America’s Lincoln Highway: Concrete, Clay and Character

by Pat Hickey


Any fool can make something complicated. It takes a genius to make it simple.

 Woody Guthrie

The 19th Century was the Age of Discovery, National Tragedy, and the Railroad. Lewis and Clark tramped westward from Virginia to the Pacific Northwest leading the way of thousands of American settlers who wanted an American continent. These pioneers blazed trails and cut paths to other great American ocean, but were divided about slavery as an economy measure, or the evilest treatment of human beings.

 During the Civil War that decided the fate of the Union, President Abraham Lincoln challenged energetic men of business to unite America with a transcontinental railway. Railways wired the nation in all directions and became icons of the age. In literature, Nathaniel Hawthorne and Mark Twain employed railroads as cultural and philosophical pathways as much as geographical delineations. Theodore Dreiser’s Sister Carrie, stands out in my imagination as an example railroad acting as metaphor, as much as Leo Tolstoy’s Anna Karenina.  When Edison’s magic lantern lit the imagination of citizens and The Great Train Robbery set the standard for Western plot development. All roads were not railed.

Most American roads were muddy tracks in the landscape. At the end of the 19th century, the automobile crawled out of the nursery and onto those unpaved trails from brick paved streets in towns and cities. They were dangerous roads. Auto enthusiasts and the people they barely missed on those early thoroughfares searched for a better way, which demanded paved roads. Boosterism was a Turn-of-Century method for getting what the public demanded, whether it be Temperance, Women’s Suffrage, or Safe Paved Roads. Boosters and Shoulder punchers were the social media of the early part of the last century. “Say, neighbor(punch) we need paved roads! How about it?”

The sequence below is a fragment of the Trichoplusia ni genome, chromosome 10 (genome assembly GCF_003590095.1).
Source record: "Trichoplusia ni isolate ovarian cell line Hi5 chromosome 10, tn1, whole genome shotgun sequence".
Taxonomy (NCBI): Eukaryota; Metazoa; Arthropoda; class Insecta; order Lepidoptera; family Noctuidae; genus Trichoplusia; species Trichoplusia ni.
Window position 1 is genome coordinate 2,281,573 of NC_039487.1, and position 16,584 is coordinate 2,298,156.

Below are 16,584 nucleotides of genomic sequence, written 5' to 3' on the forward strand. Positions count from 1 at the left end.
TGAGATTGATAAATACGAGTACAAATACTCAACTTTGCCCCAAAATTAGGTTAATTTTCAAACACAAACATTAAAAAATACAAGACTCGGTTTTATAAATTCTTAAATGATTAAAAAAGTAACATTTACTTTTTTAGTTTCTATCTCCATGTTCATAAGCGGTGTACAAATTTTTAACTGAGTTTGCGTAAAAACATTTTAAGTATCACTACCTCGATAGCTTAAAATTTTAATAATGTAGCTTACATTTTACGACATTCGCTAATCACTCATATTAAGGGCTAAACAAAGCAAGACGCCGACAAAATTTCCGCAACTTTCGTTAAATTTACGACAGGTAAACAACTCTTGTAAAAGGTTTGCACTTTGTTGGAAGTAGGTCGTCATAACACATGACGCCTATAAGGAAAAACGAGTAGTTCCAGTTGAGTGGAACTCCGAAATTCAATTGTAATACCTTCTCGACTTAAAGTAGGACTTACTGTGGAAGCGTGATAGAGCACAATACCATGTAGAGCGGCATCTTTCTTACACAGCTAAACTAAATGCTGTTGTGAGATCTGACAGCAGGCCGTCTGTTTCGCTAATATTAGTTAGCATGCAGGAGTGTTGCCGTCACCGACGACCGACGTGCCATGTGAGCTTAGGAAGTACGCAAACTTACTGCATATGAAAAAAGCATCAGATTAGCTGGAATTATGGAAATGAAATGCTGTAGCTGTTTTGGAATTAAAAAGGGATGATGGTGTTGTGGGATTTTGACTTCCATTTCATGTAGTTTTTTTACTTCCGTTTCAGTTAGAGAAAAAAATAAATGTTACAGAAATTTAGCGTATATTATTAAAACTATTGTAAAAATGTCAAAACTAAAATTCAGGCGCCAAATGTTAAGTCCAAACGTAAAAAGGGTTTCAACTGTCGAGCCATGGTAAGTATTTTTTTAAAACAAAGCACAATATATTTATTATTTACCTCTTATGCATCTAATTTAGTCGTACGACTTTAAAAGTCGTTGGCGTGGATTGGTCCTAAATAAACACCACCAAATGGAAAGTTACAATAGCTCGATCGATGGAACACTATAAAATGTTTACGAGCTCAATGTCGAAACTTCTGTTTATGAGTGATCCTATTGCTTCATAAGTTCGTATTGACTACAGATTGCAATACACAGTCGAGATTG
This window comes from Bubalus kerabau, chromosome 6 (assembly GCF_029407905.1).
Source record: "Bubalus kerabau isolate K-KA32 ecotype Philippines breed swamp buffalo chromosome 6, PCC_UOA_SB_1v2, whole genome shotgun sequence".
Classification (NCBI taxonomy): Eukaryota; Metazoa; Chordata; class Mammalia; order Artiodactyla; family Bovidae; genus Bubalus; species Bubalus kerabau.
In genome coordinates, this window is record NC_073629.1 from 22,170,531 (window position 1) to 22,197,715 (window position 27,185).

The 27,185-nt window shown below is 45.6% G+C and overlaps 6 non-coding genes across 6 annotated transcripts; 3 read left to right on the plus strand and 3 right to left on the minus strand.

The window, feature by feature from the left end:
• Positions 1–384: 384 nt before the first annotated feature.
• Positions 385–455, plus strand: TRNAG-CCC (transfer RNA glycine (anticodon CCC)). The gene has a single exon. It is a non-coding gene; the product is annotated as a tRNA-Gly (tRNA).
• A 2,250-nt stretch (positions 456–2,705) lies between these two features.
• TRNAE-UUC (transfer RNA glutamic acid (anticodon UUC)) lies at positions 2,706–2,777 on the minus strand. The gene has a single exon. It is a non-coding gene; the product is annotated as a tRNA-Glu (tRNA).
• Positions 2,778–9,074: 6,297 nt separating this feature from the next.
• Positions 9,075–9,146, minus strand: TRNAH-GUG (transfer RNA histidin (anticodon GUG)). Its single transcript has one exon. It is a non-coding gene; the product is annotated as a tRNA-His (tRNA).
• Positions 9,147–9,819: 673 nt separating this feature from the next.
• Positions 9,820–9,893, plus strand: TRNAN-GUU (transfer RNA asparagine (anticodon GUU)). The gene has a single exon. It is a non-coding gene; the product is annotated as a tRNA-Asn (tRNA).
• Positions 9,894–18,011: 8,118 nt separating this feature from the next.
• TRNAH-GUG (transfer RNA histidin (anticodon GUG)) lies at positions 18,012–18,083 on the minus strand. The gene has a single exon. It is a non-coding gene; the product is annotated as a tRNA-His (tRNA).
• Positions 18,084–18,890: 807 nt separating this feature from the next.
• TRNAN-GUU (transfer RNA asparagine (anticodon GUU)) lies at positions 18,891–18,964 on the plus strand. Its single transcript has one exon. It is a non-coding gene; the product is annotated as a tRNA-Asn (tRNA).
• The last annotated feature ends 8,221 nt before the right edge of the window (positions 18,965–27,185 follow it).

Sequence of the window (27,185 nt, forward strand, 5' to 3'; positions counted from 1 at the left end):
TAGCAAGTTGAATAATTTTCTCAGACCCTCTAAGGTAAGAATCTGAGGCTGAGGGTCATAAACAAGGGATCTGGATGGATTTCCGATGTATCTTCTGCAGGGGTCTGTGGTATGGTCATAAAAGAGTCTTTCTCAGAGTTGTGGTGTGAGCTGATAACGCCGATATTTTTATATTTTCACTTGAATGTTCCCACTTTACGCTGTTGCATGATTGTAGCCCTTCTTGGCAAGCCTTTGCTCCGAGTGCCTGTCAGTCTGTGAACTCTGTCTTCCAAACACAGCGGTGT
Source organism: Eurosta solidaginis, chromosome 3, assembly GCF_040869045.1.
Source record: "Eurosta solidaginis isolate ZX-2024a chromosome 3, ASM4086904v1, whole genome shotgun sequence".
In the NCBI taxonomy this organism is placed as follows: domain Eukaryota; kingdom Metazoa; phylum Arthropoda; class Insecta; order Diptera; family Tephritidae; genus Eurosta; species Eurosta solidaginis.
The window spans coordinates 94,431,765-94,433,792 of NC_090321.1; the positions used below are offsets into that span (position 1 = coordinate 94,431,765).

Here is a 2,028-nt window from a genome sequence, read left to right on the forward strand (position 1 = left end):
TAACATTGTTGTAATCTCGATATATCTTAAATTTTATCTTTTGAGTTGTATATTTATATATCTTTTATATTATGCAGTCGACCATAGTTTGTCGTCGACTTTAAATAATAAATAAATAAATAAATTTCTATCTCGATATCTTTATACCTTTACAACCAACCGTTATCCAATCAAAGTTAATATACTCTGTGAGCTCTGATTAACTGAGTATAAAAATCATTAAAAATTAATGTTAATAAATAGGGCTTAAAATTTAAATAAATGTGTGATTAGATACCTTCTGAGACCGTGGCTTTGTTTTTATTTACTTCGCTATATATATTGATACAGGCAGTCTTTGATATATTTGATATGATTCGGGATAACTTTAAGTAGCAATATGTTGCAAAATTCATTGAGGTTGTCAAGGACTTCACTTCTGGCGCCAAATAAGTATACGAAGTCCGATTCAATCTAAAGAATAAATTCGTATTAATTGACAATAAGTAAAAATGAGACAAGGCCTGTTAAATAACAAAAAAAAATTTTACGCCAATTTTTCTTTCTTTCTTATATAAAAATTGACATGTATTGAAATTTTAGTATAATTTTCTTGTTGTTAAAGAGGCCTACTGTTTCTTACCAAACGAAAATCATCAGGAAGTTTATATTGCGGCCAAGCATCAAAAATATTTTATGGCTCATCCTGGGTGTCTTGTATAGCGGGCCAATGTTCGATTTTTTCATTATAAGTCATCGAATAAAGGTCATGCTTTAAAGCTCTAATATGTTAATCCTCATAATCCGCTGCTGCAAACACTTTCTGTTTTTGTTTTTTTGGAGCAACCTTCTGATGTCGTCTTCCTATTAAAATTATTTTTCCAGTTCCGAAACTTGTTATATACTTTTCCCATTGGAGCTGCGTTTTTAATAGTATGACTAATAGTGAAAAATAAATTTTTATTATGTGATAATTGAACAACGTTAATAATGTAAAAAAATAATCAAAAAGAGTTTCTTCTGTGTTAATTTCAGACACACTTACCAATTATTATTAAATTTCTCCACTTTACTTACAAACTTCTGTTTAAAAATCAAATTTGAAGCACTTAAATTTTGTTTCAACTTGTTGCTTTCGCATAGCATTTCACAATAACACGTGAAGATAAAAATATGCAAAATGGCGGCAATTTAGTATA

Boosters followed ‘the way ahead’ envisioned by Carl Fisher of Indianapolis, Indiana. This Hoosier industrialist (headlights for automobiles), athlete (auto driver & builder of Indianapolis Motor Speedway) and pioneer (Lincoln Highway: US RT 3) raised millions of dollars from private donors to plan and execute the completion of the first national paved highway. Carl G. Fisher and his fellows formed The Lincoln Highway Association (1913-Present). Unlike today’s techy oligarchs, The Good Roads enthusiasts put their money where their mouths lived, under the eyes, the noses and just above the chins. 

The only pedigreed capitalist of that progressive era to break ranks with the pioneer investors of the American Interstate Highway System was Henry Ford. Henry Ford, who profited from the Third Reich, while taking millions of dollars from American taxpayers in WWII, Henry Ford believed that the Federal Government must pay for a transcontinental highway and not industrious robber barons like himself. Aldous Huxley apotheosized Ford via time itself in Brave New World. In our dystopian times,” Henry Ford begat Bill Gates, Steve Jobs, Jeff Bezos, and Mark Zuckerberg.”